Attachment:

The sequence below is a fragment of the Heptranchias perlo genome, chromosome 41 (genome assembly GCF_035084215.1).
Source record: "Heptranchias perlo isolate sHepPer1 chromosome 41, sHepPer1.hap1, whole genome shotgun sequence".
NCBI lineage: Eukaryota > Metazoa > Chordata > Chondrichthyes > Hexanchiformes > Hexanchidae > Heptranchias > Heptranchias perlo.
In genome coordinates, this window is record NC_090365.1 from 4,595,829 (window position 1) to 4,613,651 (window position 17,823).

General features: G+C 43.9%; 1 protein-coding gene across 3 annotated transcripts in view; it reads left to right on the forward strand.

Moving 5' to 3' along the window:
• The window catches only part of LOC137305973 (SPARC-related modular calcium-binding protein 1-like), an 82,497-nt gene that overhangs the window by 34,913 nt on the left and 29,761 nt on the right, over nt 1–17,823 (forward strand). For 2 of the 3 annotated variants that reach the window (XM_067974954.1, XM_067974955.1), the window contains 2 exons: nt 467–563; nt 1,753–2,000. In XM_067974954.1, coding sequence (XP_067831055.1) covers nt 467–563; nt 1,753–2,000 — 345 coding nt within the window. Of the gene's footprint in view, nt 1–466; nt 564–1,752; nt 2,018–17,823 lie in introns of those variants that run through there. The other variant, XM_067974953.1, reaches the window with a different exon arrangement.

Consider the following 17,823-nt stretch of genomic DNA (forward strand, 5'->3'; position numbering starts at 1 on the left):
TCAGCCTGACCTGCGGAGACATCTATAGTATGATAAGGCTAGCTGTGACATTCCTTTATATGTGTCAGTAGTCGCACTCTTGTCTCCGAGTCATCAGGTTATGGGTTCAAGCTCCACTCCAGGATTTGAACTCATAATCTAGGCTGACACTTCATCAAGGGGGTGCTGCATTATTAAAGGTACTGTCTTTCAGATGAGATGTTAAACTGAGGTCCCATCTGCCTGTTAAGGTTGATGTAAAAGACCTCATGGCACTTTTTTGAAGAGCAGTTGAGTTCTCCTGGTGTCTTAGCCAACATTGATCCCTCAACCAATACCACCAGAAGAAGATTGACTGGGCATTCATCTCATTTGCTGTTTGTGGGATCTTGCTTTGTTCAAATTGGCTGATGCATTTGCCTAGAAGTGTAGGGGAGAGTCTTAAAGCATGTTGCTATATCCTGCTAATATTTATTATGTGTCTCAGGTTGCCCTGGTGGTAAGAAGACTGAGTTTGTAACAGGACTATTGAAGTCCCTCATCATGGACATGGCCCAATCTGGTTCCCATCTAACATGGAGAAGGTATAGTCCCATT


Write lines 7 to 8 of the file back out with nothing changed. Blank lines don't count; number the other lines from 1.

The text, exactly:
• The window catches only part of LOC137305973 (SPARC-related modular calcium-binding protein 1-like), an 82,497-nt gene that overhangs the window by 34,913 nt on the left and 29,761 nt on the right, over nt 1–17,823 (forward strand). For 2 of the 3 annotated variants that reach the window (XM_067974954.1, XM_067974955.1), the window contains 2 exons: nt 467–563; nt 1,753–2,000. In XM_067974954.1, coding sequence (XP_067831055.1) covers nt 467–563; nt 1,753–2,000 — 345 coding nt within the window. Of the gene's footprint in view, nt 1–466; nt 564–1,752; nt 2,018–17,823 lie in introns of those variants that run through there. The other variant, XM_067974953.1, reaches the window with a different exon arrangement.

Consider the following 17,823-nt stretch of genomic DNA (forward strand, 5'->3'; position numbering starts at 1 on the left):